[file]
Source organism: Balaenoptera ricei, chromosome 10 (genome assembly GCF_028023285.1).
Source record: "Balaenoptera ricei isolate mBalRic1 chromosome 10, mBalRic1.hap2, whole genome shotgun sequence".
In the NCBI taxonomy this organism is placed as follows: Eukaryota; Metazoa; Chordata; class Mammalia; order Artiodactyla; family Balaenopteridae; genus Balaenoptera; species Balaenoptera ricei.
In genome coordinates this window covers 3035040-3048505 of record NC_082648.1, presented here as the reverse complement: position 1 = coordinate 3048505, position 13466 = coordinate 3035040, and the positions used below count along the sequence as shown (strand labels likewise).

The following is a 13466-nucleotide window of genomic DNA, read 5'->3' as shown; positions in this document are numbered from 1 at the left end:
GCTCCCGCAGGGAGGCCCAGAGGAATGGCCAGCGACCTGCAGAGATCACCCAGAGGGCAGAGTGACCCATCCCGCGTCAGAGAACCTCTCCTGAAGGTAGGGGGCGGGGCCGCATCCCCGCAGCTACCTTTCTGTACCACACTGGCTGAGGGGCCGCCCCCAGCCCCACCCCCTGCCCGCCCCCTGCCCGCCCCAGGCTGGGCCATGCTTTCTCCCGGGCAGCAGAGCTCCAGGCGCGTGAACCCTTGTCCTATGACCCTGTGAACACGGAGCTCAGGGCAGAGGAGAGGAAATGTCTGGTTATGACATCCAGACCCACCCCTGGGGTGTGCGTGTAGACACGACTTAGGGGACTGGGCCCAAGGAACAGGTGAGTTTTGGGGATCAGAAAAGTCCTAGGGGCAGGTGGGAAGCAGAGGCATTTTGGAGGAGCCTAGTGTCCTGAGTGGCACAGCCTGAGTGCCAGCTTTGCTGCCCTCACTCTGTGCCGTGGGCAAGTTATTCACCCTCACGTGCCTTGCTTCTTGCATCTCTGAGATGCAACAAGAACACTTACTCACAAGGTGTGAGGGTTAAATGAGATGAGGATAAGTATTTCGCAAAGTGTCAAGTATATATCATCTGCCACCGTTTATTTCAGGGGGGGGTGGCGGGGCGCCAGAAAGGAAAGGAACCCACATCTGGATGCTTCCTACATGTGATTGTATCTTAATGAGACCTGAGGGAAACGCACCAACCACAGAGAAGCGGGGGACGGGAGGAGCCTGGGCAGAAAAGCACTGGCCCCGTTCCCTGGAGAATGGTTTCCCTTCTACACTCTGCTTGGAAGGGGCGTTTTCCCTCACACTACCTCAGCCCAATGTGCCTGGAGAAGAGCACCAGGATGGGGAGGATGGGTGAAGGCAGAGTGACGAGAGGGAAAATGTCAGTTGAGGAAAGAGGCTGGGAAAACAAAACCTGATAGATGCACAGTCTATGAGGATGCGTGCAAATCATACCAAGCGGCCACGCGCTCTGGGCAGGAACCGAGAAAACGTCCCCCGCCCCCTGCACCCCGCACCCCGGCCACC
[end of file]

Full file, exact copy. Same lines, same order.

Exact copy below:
Source organism: Balaenoptera ricei, chromosome 10 (genome assembly GCF_028023285.1).
Source record: "Balaenoptera ricei isolate mBalRic1 chromosome 10, mBalRic1.hap2, whole genome shotgun sequence".
In the NCBI taxonomy this organism is placed as follows: Eukaryota; Metazoa; Chordata; class Mammalia; order Artiodactyla; family Balaenopteridae; genus Balaenoptera; species Balaenoptera ricei.
In genome coordinates this window covers 3035040-3048505 of record NC_082648.1, presented here as the reverse complement: position 1 = coordinate 3048505, position 13466 = coordinate 3035040, and the positions used below count along the sequence as shown (strand labels likewise).

The following is a 13466-nucleotide window of genomic DNA, read 5'->3' as shown; positions in this document are numbered from 1 at the left end:
GCTCCCGCAGGGAGGCCCAGAGGAATGGCCAGCGACCTGCAGAGATCACCCAGAGGGCAGAGTGACCCATCCCGCGTCAGAGAACCTCTCCTGAAGGTAGGGGGCGGGGCCGCATCCCCGCAGCTACCTTTCTGTACCACACTGGCTGAGGGGCCGCCCCCAGCCCCACCCCCTGCCCGCCCCCTGCCCGCCCCAGGCTGGGCCATGCTTTCTCCCGGGCAGCAGAGCTCCAGGCGCGTGAACCCTTGTCCTATGACCCTGTGAACACGGAGCTCAGGGCAGAGGAGAGGAAATGTCTGGTTATGACATCCAGACCCACCCCTGGGGTGTGCGTGTAGACACGACTTAGGGGACTGGGCCCAAGGAACAGGTGAGTTTTGGGGATCAGAAAAGTCCTAGGGGCAGGTGGGAAGCAGAGGCATTTTGGAGGAGCCTAGTGTCCTGAGTGGCACAGCCTGAGTGCCAGCTTTGCTGCCCTCACTCTGTGCCGTGGGCAAGTTATTCACCCTCACGTGCCTTGCTTCTTGCATCTCTGAGATGCAACAAGAACACTTACTCACAAGGTGTGAGGGTTAAATGAGATGAGGATAAGTATTTCGCAAAGTGTCAAGTATATATCATCTGCCACCGTTTATTTCAGGGGGGGGTGGCGGGGCGCCAGAAAGGAAAGGAACCCACATCTGGATGCTTCCTACATGTGATTGTATCTTAATGAGACCTGAGGGAAACGCACCAACCACAGAGAAGCGGGGGACGGGAGGAGCCTGGGCAGAAAAGCACTGGCCCCGTTCCCTGGAGAATGGTTTCCCTTCTACACTCTGCTTGGAAGGGGCGTTTTCCCTCACACTACCTCAGCCCAATGTGCCTGGAGAAGAGCACCAGGATGGGGAGGATGGGTGAAGGCAGAGTGACGAGAGGGAAAATGTCAGTTGAGGAAAGAGGCTGGGAAAACAAAACCTGATAGATGCACAGTCTATGAGGATGCGTGCAAATCATACCAAGCGGCCACGCGCTCTGGGCAGGAACCGAGAAAACGTCCCCCGCCCCCTGCACCCCGCACCCCGGCCACC